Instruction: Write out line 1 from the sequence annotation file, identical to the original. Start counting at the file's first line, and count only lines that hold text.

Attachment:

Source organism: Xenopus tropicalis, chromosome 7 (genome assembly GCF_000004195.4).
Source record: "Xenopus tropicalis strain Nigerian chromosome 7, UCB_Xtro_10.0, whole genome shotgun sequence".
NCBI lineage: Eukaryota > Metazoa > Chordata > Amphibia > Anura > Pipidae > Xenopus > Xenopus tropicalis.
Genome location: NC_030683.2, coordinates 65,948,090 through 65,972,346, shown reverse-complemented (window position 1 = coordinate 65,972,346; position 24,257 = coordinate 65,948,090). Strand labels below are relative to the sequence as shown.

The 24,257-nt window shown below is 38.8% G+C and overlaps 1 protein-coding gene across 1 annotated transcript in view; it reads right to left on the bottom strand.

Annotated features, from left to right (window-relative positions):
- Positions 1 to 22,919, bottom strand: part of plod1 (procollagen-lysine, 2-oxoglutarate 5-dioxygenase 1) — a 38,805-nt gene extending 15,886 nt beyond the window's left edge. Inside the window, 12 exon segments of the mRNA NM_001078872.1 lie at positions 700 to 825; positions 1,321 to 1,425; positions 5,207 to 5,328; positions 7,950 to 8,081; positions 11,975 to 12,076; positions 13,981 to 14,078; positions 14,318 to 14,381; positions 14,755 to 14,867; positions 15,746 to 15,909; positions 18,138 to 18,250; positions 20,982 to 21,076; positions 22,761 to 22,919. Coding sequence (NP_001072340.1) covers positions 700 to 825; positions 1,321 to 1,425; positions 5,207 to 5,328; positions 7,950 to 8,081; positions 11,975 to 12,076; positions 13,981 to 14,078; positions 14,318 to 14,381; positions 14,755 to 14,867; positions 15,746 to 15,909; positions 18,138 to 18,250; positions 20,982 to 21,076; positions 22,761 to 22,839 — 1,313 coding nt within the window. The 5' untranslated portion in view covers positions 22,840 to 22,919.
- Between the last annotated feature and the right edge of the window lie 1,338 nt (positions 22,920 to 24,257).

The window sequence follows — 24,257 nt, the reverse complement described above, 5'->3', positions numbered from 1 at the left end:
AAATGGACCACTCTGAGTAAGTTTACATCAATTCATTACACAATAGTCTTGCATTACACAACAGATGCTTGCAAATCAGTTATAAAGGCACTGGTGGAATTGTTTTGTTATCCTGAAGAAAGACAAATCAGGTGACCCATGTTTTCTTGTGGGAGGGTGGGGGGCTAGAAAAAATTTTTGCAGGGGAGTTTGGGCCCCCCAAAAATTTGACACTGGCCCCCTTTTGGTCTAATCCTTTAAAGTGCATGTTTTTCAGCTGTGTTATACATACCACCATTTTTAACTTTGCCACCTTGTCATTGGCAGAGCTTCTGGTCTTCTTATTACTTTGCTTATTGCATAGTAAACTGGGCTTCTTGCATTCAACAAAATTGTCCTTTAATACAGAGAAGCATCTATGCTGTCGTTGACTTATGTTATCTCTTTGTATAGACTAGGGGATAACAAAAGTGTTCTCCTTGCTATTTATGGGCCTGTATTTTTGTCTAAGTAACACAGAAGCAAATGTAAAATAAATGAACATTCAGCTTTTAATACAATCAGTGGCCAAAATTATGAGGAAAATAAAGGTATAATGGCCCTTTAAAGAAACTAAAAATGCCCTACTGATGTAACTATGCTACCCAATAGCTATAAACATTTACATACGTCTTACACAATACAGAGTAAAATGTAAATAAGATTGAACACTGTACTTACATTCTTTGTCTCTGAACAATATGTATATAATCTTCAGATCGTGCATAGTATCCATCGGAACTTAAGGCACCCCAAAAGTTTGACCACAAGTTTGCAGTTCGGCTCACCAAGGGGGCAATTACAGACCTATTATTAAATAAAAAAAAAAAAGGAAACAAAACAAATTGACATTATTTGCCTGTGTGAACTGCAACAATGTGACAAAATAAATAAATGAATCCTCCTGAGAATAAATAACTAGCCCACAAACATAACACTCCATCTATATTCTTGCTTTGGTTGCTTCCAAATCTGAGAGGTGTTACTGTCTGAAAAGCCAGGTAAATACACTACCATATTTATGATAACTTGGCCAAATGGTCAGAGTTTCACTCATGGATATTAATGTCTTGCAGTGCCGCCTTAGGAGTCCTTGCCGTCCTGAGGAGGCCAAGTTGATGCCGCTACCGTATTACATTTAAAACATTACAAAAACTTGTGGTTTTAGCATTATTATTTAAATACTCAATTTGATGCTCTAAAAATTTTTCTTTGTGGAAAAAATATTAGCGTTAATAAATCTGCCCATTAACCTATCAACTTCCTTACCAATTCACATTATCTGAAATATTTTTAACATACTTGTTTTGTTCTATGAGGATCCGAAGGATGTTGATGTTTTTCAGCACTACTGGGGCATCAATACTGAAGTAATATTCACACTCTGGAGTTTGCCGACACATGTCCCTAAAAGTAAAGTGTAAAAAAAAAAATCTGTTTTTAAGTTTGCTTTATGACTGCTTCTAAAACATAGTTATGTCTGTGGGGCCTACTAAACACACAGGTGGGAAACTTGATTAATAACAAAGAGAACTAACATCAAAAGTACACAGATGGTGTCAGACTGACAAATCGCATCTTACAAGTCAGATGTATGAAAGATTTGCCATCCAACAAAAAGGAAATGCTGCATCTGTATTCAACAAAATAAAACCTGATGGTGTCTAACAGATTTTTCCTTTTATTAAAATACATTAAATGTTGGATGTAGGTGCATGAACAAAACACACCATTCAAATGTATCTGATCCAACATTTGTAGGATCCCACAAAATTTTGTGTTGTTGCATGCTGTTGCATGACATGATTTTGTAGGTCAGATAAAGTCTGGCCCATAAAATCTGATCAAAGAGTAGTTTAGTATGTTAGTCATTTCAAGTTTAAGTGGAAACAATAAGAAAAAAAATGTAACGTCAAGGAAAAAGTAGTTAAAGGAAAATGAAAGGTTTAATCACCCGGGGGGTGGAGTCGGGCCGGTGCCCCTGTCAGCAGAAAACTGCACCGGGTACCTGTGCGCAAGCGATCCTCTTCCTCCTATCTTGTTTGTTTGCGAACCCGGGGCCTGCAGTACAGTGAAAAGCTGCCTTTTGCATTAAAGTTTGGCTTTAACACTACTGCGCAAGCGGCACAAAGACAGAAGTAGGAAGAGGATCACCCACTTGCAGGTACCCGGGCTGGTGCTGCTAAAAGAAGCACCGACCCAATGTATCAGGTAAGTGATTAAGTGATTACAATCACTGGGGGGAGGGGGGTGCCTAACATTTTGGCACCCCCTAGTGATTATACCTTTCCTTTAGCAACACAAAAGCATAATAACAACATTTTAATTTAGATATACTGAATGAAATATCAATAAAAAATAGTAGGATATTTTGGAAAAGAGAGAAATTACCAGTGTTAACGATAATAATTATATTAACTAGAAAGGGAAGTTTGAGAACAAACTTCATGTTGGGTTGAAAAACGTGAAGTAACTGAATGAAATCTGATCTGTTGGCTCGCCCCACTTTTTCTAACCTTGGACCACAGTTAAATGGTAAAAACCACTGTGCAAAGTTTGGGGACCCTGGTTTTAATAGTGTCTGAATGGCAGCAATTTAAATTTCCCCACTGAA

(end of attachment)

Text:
Source organism: Xenopus tropicalis, chromosome 7 (genome assembly GCF_000004195.4).